Split testing has been around a lot longer than websites. The first example of a split test experiment we’ve found was actually pirates (or Dr. James Lind, but it’s cooler if you say pirates) putting limes into the rum on some ships and not on others, so see whether the lime helped prevent scurvy or not.
Control vs Variation
To borrow from this example, pirates kept half their ships as they were. These formed the control group, which exists to measure the performance of the variation against.
The pirates could have just put limes into all the rum on all the ships but then they wouldn’t have been so sure it was the lime that caused any difference in scurvy rate – it could have been the time of year, weather conditions, or the quality of the food or water onboard. By keeping back that control sample, the pirates ensured that they had two statistically similar groups where the only difference was zesty lime.
Providing the number of ships was big enough to split into a greater number of samples, the pirates could also have tested other grog additives (multiple variations) rather than just test Control vs Lime.
Test Run Time
They also had to let the test run for long enough to get a good statistical sample size. After a week, scurvy rates on both the control and lime ships was probably pretty low. There might be a little on either ship because of random variations in the past diet of the sailors, but we’d expect the control and variation to show similar results at this stage. It’s even possible that there would be fewer scurvy-free crewmen in the lime-drinking variation at the start.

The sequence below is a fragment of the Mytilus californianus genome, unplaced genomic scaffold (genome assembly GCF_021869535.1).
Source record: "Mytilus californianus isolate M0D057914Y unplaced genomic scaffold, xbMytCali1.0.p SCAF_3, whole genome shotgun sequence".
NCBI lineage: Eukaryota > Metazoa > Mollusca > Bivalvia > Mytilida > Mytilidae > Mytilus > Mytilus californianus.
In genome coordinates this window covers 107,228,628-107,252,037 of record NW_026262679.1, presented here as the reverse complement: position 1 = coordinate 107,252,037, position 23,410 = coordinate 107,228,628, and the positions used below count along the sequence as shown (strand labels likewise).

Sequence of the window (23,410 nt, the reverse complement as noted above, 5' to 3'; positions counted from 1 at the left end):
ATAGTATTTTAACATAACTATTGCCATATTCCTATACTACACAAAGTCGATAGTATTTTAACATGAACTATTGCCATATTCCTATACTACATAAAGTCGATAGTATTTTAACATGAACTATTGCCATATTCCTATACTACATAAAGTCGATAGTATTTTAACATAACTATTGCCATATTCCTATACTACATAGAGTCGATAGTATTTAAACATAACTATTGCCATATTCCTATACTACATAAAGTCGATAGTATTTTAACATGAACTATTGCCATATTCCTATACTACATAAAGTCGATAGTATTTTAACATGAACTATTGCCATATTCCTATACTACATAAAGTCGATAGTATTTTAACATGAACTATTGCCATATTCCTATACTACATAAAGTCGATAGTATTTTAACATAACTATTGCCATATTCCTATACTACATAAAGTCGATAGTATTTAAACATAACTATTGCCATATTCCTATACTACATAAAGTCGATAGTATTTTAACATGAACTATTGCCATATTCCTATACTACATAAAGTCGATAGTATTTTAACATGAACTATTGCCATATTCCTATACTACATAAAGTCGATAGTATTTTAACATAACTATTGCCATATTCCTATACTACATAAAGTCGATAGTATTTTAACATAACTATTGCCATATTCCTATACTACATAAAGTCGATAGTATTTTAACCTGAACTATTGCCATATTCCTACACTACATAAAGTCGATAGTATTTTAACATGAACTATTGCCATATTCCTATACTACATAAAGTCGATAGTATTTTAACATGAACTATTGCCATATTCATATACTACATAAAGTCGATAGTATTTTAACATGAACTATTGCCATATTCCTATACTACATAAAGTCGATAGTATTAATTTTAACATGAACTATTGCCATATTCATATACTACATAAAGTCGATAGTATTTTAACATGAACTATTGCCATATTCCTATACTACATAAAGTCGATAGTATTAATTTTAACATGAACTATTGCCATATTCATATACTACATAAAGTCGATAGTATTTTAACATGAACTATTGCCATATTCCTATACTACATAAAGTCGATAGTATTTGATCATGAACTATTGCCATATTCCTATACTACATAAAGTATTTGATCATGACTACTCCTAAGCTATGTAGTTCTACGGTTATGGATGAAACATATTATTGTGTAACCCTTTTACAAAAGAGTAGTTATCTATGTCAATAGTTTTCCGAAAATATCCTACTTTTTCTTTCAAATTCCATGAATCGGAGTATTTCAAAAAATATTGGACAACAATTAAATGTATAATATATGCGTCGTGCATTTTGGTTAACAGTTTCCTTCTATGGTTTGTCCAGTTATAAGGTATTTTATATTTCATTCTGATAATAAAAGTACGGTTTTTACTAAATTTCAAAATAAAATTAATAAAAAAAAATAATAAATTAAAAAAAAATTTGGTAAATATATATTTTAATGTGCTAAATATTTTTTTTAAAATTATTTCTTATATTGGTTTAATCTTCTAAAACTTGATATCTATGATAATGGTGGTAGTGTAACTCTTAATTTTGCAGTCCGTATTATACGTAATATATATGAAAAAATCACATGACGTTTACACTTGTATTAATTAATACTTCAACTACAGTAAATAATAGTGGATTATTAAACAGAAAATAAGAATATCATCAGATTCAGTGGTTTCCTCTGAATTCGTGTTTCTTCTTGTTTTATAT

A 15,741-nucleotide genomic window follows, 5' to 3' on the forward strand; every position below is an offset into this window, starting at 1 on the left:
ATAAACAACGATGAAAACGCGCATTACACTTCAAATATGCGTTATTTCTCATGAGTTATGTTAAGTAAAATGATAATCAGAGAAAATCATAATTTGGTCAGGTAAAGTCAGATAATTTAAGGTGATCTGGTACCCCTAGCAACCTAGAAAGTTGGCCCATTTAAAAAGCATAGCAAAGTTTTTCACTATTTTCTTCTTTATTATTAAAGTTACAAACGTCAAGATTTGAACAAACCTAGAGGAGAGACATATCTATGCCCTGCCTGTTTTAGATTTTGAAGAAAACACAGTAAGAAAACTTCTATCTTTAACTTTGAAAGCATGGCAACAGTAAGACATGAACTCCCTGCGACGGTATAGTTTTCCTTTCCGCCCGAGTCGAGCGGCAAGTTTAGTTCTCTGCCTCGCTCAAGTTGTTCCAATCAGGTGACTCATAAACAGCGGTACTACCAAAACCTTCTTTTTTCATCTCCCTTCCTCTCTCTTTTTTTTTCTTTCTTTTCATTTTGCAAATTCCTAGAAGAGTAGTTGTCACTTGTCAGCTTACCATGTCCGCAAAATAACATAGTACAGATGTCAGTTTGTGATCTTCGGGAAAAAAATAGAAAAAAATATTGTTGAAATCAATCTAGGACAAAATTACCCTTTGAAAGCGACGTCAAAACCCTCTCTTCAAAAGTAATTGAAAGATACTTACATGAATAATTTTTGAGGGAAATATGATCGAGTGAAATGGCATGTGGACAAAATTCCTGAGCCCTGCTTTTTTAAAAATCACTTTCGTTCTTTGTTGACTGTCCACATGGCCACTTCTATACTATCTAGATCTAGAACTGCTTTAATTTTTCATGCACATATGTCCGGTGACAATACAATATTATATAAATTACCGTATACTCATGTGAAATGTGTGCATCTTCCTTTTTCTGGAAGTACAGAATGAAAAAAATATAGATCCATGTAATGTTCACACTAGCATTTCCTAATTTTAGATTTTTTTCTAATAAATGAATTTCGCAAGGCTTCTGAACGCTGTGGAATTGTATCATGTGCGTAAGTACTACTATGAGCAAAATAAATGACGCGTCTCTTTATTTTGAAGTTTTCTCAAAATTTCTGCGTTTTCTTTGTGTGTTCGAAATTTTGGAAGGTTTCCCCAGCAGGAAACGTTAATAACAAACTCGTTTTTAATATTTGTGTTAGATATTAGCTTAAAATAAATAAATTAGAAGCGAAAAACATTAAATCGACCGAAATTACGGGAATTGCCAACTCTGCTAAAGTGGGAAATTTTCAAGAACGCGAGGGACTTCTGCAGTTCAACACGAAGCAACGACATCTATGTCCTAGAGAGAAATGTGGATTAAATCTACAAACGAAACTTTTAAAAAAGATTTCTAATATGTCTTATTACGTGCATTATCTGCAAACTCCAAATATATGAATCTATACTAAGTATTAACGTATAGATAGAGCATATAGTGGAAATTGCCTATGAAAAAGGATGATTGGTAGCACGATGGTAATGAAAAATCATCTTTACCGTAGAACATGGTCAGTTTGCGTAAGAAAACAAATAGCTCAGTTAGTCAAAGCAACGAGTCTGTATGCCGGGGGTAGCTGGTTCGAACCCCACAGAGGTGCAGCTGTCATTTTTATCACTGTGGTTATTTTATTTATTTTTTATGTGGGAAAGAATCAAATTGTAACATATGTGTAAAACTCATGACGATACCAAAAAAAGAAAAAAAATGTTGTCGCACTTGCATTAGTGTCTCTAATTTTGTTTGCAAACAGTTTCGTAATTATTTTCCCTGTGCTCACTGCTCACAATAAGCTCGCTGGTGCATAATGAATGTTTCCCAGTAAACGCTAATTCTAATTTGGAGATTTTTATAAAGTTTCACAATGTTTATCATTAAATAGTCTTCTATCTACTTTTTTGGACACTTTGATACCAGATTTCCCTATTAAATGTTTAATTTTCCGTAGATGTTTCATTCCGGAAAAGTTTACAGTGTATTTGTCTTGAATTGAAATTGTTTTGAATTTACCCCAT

With absolutely no vitamin C, it takes about a month of the signs of scurvy to develop, so after that point we’d expect to see the sickness rates of the control and variation ships begin to diverge.
Using a surprisingly well-designed test, the pirates were able not only to reduce scurvy rates amongst all their crews but also to stop wasting time and money on false remedies or additives that didn’t actually impact crew health. They got healthier, more swashbuckling crews with the minimum effort and expenditure.
Split Testing Online
For those digital businesses that don’t have a fleet of pirate ships (or a meaningful percentage of their employees dying of vitamin C deficiency ever quarter), testing online means splitting your web traffic into at least two randomized and statistically similar groups and showing one group the existing version of your site or page (the control) and the other a variation on it.
Performance for both groups is measured and careful tracking ensures that a returning user stays in the right group when they come back. The tests are allowed to run either until a statistically significant conclusion is reached, or it becomes clear that there is no useful difference between the value obtained from each group.